Featured, Nexus »

This Program Puts Major Works of Art on the Street. Literally.

By | June 28, 2017

The phone rang in the office of Salvador Salort-Pons, then Curator of European Paintings at the Detroit Institute of Arts. “I found a Van Gogh painting outside the public library, and I don’t want someone to steal it!” said the woman on the other end of the line. “Don’t worry, though, I’ve deployed my husband to protect it.”
Six years later, Salort-Pons is now the Director …

Featured, Nexus »

How a Black Panthers Exhibition in Oakland Connected Activism of the Past to an Evolving Present

By | June 27, 2017

When can you really feel arts engagement in your bones? How do you know that you have achieved genuine engagement?
For those of us who work at the Oakland Museum of California, one moment came during our exhibition “All Power to the People: Black Panthers at 50,” which was on view at OMCA from October 2016 through February 2017. The realization arrived with a simple …

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Britain’s National Theatre Simulcasts Bring Shakespeare and Shaw Live from the Stage to the Screen

By | June 27, 2017

Since its founding in 1963—with Laurence Olivier as artistic director and Kenneth Tynan as dramaturg (plus a rep company that included new faces Michael Gambon, Maggie Smith, Derek Jacobi, and Lynn Redgrave)—the National Theatre has been one of the jewels in Britain’s cultural crown.
As an American arts journalist living in London, I have always appreciated what a luxury it is to have access to a …

Featured, Nexus »

Social Bridging Helps Museums Build Community Across Difference

By | June 26, 2017

Like many organizations, my museum, the Santa Cruz Museum of Art & History, struggles with two conflicting goals.
The museum should be for everyone in our community.
But it’s impossible to do a great job being for everyone. We’re more successful when we target particular communities or audiences and design experiences for them.
How do you reconcile the desire to be inclusive with the practical imperative to …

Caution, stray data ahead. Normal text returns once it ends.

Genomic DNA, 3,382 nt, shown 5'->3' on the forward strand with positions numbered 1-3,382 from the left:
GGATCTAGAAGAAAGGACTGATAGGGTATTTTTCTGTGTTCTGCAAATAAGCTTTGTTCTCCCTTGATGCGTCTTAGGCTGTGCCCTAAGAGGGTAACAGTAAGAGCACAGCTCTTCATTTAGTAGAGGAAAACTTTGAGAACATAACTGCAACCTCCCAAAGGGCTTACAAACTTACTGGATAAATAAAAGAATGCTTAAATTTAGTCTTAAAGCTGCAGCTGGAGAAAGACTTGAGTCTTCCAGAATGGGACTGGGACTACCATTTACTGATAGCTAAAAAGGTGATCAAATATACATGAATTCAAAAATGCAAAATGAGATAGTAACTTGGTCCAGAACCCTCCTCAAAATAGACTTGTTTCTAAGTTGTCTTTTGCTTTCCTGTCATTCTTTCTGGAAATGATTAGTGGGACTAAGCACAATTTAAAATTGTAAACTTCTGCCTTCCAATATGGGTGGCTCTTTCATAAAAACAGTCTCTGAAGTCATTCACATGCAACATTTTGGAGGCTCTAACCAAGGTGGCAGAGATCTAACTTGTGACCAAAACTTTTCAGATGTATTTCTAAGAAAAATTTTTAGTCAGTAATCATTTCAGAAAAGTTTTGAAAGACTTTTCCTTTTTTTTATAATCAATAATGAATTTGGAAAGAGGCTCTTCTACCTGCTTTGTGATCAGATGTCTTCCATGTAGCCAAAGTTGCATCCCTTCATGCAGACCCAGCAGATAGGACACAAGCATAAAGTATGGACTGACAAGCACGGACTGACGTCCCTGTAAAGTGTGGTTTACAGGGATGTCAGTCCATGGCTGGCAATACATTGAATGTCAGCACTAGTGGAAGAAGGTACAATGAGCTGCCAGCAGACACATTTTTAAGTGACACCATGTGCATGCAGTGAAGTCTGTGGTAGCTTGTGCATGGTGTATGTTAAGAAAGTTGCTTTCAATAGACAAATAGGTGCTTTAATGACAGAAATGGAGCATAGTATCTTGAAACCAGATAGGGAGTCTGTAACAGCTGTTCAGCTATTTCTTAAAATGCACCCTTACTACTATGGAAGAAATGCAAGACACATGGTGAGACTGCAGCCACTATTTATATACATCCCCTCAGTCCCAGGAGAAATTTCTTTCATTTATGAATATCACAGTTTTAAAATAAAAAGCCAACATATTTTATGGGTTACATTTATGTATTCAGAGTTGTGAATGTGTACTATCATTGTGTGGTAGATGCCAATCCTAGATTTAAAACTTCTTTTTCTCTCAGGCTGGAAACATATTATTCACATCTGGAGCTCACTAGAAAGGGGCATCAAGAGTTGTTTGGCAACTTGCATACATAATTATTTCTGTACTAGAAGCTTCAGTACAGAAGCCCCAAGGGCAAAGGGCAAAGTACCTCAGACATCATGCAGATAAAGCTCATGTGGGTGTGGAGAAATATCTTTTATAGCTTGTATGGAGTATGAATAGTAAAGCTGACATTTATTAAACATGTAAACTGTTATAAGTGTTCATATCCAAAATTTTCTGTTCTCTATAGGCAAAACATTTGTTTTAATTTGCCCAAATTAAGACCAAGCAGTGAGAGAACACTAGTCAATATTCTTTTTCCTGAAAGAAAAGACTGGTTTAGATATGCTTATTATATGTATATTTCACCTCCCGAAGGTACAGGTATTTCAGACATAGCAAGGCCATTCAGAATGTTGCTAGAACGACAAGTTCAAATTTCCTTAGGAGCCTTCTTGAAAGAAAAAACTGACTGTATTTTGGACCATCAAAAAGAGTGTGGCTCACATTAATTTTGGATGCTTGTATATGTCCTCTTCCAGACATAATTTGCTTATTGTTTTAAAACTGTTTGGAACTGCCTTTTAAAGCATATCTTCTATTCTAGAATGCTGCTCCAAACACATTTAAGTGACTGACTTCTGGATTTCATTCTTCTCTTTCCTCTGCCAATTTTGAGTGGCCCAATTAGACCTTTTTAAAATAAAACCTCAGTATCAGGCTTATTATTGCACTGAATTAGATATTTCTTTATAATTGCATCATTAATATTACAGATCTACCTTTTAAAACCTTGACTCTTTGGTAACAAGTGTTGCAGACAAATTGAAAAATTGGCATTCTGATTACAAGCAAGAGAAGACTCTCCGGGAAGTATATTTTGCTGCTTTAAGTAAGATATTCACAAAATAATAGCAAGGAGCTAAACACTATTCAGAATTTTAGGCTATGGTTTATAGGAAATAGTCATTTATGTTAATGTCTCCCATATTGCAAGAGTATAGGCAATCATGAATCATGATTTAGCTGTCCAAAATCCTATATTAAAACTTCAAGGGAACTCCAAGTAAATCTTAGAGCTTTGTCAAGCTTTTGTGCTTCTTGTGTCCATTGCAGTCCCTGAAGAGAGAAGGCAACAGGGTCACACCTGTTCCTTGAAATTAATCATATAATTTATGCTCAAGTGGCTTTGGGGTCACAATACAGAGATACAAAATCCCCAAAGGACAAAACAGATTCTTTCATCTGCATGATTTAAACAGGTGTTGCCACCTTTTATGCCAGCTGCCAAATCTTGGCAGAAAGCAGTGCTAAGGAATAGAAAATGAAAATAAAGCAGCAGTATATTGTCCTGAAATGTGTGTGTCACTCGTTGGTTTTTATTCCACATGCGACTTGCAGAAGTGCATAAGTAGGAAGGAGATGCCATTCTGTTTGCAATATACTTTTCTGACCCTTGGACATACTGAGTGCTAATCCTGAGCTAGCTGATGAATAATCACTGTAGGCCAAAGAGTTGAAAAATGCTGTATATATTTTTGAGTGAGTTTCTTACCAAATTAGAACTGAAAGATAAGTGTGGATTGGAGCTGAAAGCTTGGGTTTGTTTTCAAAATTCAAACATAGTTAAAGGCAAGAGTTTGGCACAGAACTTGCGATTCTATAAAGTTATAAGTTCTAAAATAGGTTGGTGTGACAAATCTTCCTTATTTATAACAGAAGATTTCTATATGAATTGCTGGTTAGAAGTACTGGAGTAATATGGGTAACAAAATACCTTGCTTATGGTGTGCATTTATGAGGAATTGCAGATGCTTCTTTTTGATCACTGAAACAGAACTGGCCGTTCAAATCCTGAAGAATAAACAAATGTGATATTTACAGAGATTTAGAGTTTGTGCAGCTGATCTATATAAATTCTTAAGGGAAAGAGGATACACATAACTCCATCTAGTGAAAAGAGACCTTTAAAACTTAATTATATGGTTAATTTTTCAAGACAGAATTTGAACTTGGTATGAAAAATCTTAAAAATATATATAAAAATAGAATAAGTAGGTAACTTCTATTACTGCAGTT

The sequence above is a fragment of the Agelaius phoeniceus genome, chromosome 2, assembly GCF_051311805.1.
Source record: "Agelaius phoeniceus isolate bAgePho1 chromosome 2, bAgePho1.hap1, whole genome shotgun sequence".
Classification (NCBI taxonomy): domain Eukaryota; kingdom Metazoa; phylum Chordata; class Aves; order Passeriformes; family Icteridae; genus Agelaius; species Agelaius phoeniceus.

Featured, Nexus »

A National Poetry Contest Makes Speaking Verse More Social Than Solitary

By | June 23, 2017

Last year, approximately 365,000 high school students participated in Poetry Out Loud—memorizing and reciting poems in organized competitions held across all 50 states as well as the District of Columbia, Puerto Rico, and the U.S. Virgin Islands. By almost any standard, Poetry Out Loud constitutes a huge success in a period when cultural success stories seem rare.
In retrospect, successful ventures often seem inevitable. But it …

Connecting California, Featured, Joe Mathews »

The Arts Can Do for California What Politics and Big Business Can’t

By | June 23, 2017

Can the arts save California?
On every public policy challenge other than climate change regulations, the state seems stuck. We can’t transform our underfunded and underperforming education system to meet the needs of our diverse people, expand our universities to prepare for future economic requirements, or build nearly enough affordable housing. Silicon Valley, which still bills itself as savior of California and the world, has revealed …

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A “Grand Tour” Through the Pyrenees Connects Artists and Audiences on a Cultural Pilgrimage

By | June 22, 2017

It must not be imagined that a walking tour, as some would have us fancy, is merely a better or worse way of seeing the country. There are many ways of seeing landscape quite as good; and none more vivid, in spite of canting dilettantes, than from a railway train. But landscape on a walking tour is quite accessory. He who is indeed of the …

Featured, What It Means to Be American »

How Lafayette Became America’s “Favorite Fighting Frenchman”

By | June 22, 2017

If you live in the United States, you’ve probably come across a county, city, street, park, school, shop, or restaurant named for Gilbert du Motier, Marquis de Lafayette (1757-1834), the most beloved French hero of the American Revolution. In New York City, my home town, I’ve spotted three different Lafayette Avenues, one Lafayette Street, a Lafayette playground, and four public sculptures of the Marquis. Although …

Featured, Nexus »

Historian Kevin Starr Was an Affectionate Connoisseur of California’s Contradictions

By | June 16, 2017

California has had many chroniclers — some critics, some boosters, some cheerleaders, some dour polemicists. It’s only natural that a vast state defined by its extremes—political, geological, economic, and otherwise—would rarely be portrayed from the center.
But one of the paradoxes of the Golden State is that the greatest historian of California, someone who absorbed the writing of previous scholars and scribes, found a way to …

Featured, Poetry »

for us the moment was perfect #poem

By | June 16, 2017

Although not for whatever lay dead in the adjacent meadow,
for us the moment was perfect—the sky, sky blue, the sun
burnishing the fresh-washed foliage, the dog, sticks retrieved,
content to lie within reach of a scratch, and the narrative permitting
us a bench and a view of what lay before us: the light green nap
of grass like a billiard table’s baize cloth, turkey vultures cruising
on the thermals in …

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